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Cassie Farrier has suffered horrifying nightmares as long as she can remember. Dreams that keep her awake at, meaning she's never had a full nights sleep. But then on a school trip to Germany she starts to recognise places and people as scenes from her dreams and uncovers a sixty year old massacre. Now her nightmares are in her waking moments, her parents are fearful for her sanity and reveal a long covered secret about Cassie they'd never before told her.
Desperate to stop the endless nightmares and get to the route of her problems Cassie accepts the help of a Doctor specialising in reincarnation and past life experiences. At a special retreat she meets others like her for the first time and starts to make friends. But the Doctor isn't everything she seems and Cassie and the other residents are now in danger, right in the here and now.
I hadn't heard a lot about Bryony Pearce's debut novel, Angel's Fury, when it landed on my doorstep but after reading the synopsis and press release my first impression was 'wow! This sounds so good!' It seemed to offer so much packed into one book, I couldn't wait to get started. And it does have very many elements, blending paranormal, historical and psychological thriller so that even after reading I can't put it any one category.
Angel's Fury is certainly unique and combines a plot and topics I've never come across before. I'm fascinated by reincarnation and really enjoyed Bryony Pearce's spin on the subject. Cassie's dreams are interwoven into the plot, also with a first person perspective, distinguishable by italic text. These were my favourite aspects of the book, containing vivid imagery which at times is upsetting but always beautifully written and emotional. The book has quite a few surprise twists and I particularly liked the biblical references and angel mytholgy.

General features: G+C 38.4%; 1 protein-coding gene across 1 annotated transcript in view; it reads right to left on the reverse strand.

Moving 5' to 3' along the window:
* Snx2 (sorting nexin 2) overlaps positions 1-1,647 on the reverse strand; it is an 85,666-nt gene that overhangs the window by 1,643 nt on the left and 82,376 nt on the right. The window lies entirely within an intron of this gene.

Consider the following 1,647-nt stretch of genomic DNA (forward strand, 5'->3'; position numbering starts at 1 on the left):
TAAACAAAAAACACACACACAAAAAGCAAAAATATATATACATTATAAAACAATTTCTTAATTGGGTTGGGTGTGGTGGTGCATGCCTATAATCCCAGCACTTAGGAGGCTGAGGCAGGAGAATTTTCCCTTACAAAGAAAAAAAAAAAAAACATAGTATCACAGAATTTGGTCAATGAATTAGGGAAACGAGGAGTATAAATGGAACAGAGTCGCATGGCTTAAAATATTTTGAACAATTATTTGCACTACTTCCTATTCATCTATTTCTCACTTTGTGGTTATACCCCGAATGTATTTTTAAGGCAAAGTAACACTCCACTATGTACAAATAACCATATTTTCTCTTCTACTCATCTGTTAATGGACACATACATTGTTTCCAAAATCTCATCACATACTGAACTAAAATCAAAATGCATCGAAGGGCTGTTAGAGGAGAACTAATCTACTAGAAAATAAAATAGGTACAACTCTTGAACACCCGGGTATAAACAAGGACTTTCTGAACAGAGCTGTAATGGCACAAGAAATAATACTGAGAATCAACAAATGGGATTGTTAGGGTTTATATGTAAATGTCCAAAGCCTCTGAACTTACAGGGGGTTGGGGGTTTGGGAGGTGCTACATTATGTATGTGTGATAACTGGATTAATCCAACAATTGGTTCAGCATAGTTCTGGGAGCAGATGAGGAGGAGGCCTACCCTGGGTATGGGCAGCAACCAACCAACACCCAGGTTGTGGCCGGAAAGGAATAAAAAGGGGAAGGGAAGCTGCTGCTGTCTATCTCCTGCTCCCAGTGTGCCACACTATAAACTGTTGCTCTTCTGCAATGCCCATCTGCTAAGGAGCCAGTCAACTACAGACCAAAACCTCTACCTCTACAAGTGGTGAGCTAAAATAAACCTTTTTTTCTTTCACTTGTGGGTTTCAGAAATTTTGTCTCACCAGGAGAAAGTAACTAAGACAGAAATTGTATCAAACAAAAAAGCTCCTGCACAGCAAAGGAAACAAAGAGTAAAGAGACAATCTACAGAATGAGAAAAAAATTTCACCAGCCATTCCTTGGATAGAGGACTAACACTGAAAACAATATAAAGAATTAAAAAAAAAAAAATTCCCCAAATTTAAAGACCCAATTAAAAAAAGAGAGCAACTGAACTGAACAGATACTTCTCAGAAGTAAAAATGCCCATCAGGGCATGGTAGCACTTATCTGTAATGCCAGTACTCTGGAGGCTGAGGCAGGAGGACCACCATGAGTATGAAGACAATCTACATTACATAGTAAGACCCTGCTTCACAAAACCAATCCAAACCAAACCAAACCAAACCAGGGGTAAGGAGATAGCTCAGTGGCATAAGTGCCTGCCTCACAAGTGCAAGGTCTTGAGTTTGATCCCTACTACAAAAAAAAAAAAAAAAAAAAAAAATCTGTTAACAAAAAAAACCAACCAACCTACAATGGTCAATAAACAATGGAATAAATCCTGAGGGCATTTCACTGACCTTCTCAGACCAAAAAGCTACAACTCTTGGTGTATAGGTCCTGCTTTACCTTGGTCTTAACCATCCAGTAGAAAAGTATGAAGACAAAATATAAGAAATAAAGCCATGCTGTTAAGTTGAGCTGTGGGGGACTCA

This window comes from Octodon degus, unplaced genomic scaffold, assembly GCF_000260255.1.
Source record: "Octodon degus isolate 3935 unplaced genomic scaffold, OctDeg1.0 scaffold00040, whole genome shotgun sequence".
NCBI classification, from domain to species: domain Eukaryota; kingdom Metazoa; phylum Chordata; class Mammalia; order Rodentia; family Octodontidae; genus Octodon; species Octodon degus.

However, despite the brilliant premise and the very well written historical accounts, Angel's Fury just didn't quite hit the mark for me. I think the book lacked a tenseness, which in turn affected the plausibility of the story. I didn't find the villain sinister enough, and struggled to really believe in parts of the plot. I expected to be gripped with this book, but sadly I just wasn't. While I liked the character of Cassie herself (she's a free thinker from the off, brave and a little bit kick ass to boot) I thought several of the other characters also fell a little bit flat and their fascinating backgrounds should have been expanded on more. I also had a huge problem with Cassie's feckless parents, who might just be the silliest pair I've come across for a long time. I really didn't understand some of their actions.
Angel's Fury isn't a terrible book. I enjoyed parts of it very much indeed and loved the overall idea behind it. I thought the historical sections were especially well crafted, the biblical angel story clever and interesting and the way Cassie's present and past life dreams blended in and out of the story was seamless. It just didn't blow me away as much as I hoped and it all boils down to that lack of tension that moves a book from a good read to unputdownable.
Published by Egmont UK July 2011
Thanks to the publishers for providing a copy for review.